I know how hard it is to get young kids out of the house to go somewhere - even quick outings require you to pack enough snacks, diapers, and toys to make you think you’ll be gone for a week. And who wants to wrestle kids in and out of carseats just to find out that your destination isn’t kid-friendly? That’s why I’ve decided to visit Triangle area sites to see if they’re worth your trip. I won’t use a rating system but I’ll try to describe what you’ll see well enough for you to decide if your kids would find it interesting. I’ll also give you the heads up on bathrooms, stroller accessibility and any other SNAFUs I encounter.
I've been posting to this blog for a year now and I figured it was time to create some kind of Master List of the most kid-friendly places I've been to in the Triangle. As you will notice, there are a lot more outdoor attractions than indoor. Because of this, one of the hardest things to do is to find things to do during January and February - the two months when it gets really cold.
By clicking on any item in the lists you can go to the post reviewing that attraction. As I continue to find child-friendly sites I'll add them to this list.
Outdoor and Parks
Anderson Point Park - nice playground and relaxing porch swings
White Deer Park - natural playground has an Adirondacks vibe
Pullen Park - playground, rides, and a train
Noah's Ark Ministries - good for a petting zoo fix
Lake Crabtree Park - nice spot for fishing
Yates Mill Park - historic mill
JC Raulston Arboretum - great southwest garden
Raven Rock State Park - beautiful views and an impressive rock ledge
Falls Lake Recreation Area - nice swimming area
Carolina Tiger Rescue - lions, tigers, and other carnivores
RDU Observation Park - best place to view takeoffs and landings
NC Railway Museum - train rides
Oak View Park - friendly goats and children's exhibits
Little River Park - relaxing waterfall
Sarah P. Duke Gardens - lots of walkways through garden vistas
Pullen Aquatic Center - inexpensive indoor pool
NC Museum of History - Story of NC exhibit Part I is kid-friendly
Country Doctor Museum - antique automobiles
Atkinson's Grist Mill - see a modern milling operation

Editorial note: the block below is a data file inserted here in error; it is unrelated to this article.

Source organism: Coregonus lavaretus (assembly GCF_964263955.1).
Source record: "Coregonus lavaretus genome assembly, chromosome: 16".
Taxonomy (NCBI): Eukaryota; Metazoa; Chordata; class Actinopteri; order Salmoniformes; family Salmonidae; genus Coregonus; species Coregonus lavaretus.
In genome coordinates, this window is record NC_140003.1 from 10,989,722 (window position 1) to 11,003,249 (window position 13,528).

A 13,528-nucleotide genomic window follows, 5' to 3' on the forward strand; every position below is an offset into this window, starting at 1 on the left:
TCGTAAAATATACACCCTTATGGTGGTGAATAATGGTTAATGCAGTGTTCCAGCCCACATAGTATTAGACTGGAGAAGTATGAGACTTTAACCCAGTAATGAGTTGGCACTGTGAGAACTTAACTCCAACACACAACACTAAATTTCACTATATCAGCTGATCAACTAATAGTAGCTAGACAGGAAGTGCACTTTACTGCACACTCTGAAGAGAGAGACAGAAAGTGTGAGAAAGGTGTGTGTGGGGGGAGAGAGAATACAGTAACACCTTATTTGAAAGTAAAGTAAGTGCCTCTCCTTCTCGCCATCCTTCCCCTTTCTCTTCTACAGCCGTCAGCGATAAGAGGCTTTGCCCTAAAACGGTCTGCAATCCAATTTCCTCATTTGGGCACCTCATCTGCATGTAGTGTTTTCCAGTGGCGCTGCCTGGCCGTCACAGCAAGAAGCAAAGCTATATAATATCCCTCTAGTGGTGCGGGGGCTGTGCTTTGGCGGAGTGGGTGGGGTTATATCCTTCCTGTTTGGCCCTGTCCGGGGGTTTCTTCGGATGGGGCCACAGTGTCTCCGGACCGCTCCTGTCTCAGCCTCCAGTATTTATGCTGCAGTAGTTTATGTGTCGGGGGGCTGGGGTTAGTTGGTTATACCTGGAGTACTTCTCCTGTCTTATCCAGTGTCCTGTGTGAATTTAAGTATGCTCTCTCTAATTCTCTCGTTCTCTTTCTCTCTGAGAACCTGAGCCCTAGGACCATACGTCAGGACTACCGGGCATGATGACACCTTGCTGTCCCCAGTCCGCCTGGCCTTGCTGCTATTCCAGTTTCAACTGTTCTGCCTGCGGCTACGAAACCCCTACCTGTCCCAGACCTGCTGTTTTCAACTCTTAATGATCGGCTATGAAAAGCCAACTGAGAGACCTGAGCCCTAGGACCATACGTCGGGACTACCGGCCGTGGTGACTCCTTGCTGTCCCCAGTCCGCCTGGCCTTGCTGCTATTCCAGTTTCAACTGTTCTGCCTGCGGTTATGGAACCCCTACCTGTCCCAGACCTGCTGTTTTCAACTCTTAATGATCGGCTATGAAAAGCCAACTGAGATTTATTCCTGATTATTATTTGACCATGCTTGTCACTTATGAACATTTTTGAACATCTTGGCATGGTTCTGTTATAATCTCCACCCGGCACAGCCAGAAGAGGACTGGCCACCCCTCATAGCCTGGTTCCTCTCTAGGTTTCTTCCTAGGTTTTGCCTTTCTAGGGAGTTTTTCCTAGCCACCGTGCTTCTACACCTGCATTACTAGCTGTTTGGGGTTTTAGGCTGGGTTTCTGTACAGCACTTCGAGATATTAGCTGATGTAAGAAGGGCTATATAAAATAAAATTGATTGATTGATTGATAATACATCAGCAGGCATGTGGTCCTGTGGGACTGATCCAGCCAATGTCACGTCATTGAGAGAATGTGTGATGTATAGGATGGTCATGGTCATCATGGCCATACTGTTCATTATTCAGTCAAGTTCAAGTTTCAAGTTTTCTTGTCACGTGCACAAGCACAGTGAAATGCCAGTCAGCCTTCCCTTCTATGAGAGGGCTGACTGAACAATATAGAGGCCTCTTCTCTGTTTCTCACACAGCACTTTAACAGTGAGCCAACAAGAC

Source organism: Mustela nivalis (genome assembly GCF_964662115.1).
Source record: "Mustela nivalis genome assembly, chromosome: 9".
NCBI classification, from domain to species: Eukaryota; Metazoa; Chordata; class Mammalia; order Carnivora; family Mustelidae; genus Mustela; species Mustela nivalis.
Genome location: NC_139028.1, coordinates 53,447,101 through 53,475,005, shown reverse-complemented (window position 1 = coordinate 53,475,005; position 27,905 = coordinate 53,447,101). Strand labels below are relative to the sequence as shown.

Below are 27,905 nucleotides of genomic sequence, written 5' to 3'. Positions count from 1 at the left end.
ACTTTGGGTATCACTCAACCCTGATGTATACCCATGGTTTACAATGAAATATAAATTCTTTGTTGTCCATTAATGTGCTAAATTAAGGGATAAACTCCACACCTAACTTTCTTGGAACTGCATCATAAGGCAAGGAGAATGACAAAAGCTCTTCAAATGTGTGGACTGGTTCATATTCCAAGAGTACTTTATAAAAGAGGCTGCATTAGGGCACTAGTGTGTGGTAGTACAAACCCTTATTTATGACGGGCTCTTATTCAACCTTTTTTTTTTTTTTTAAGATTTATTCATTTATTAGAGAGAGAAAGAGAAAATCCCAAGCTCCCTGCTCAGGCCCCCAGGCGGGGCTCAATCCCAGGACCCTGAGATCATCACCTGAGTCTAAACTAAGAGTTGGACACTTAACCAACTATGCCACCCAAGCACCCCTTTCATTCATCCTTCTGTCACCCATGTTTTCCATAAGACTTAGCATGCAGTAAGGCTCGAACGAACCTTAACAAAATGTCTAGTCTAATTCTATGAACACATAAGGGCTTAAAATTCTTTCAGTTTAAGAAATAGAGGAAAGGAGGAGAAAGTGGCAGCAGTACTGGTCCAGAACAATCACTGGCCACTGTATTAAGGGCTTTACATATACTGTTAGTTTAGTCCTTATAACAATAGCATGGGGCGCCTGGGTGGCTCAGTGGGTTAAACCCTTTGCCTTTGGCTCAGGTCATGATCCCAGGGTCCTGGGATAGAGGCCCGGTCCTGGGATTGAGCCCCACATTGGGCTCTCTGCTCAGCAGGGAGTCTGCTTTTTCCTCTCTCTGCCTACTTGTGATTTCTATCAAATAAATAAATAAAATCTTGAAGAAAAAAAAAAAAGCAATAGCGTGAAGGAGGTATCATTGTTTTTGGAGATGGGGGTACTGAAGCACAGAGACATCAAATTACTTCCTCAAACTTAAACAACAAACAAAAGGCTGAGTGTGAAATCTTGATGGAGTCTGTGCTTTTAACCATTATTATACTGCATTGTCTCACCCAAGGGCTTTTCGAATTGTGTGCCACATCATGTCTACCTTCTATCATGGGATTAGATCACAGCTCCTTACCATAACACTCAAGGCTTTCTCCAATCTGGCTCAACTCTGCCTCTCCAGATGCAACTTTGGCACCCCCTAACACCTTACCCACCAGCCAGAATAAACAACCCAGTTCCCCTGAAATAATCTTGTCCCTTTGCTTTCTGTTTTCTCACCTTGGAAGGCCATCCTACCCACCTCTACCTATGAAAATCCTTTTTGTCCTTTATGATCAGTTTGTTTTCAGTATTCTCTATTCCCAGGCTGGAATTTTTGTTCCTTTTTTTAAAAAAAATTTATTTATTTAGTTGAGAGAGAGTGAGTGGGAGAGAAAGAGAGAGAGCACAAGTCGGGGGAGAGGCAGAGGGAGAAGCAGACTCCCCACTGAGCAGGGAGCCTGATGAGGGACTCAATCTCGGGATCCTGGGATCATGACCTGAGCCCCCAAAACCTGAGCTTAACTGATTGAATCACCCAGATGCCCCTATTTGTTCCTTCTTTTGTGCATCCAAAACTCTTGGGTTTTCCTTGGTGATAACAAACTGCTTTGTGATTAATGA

NC Life and Science Museum - theme park + petting zoo + science museum
Marbles Children's Museum - plenty of interactivity
Harris Energy and Environmental Center - kids can try on a bullet-proof vest
NC Museum of Art - stunning artwork even kids will notice
Morehead Planetarium - kid-friendly planetarium shows
Ackland Art Museum - staff caters to families with young children
Rainbow Play Systems - Pay-for-play indoor showroom of playground structures
Outside the Triangle (over an hour and a half from the Triangle)
Town Creek Indian Mound - kids will love the mortuary hut
NC Transportation Museum - trains, cars, and a working roundtable
North Carolina Zoo - 2 continents, lots of animals
Sylvan Heights Bird Park - birds from the domestic to the exotic and you can get really close
Carolina Rollergirls - (Fall/Winter) lo-tech sports experience allows spectators to get close to the action
Duke gardens has been raved about in Carolina Parent magazine so I've been waiting for a really nice day to see what all the hype is about. I was pretty sure that my toddler would be really bored with this attraction. It turns out he really enjoyed himself. There were ducks to see and plenty of fountains, or as he calls them, waterfalls. And thanks to our mild winter, even a few daffodils were in bloom.
I wasn't the only one who brought my kids to the Gardens either, I saw many moms pushing young children in strollers down the gravel pathways. Not all of the pathways are stroller-friendly - parts of the path we used through the Asian Garden forced me to carry the stroller.
There is no admission fee to visit the Gardens but you will have to pay for parking. There is an automated kiosk in the parking lot where you can pay for your spot. The ATM - like machine allows you to pay with debit or credit cards.
My toddler really enjoyed standing on this bridge and saying "river, river!" Apparently that's the new word he's learned to describe a body of water.
Tucked into a secret corner of the Asian Garden is this small tea house used for tea ceremonies. If it's open you can go inside, as long as you remove your shoes. On the day we were there, the door to the house was open but a sign was posted saying it was closed, but we did get to peer inside.
Our visit to the Gardens was cut short on account of rain. You'd think after my last experience crouching under a slide during a sudden rainstorm, that I would think to bring an umbrella. But alas, Captain Dad is not that well-prepared.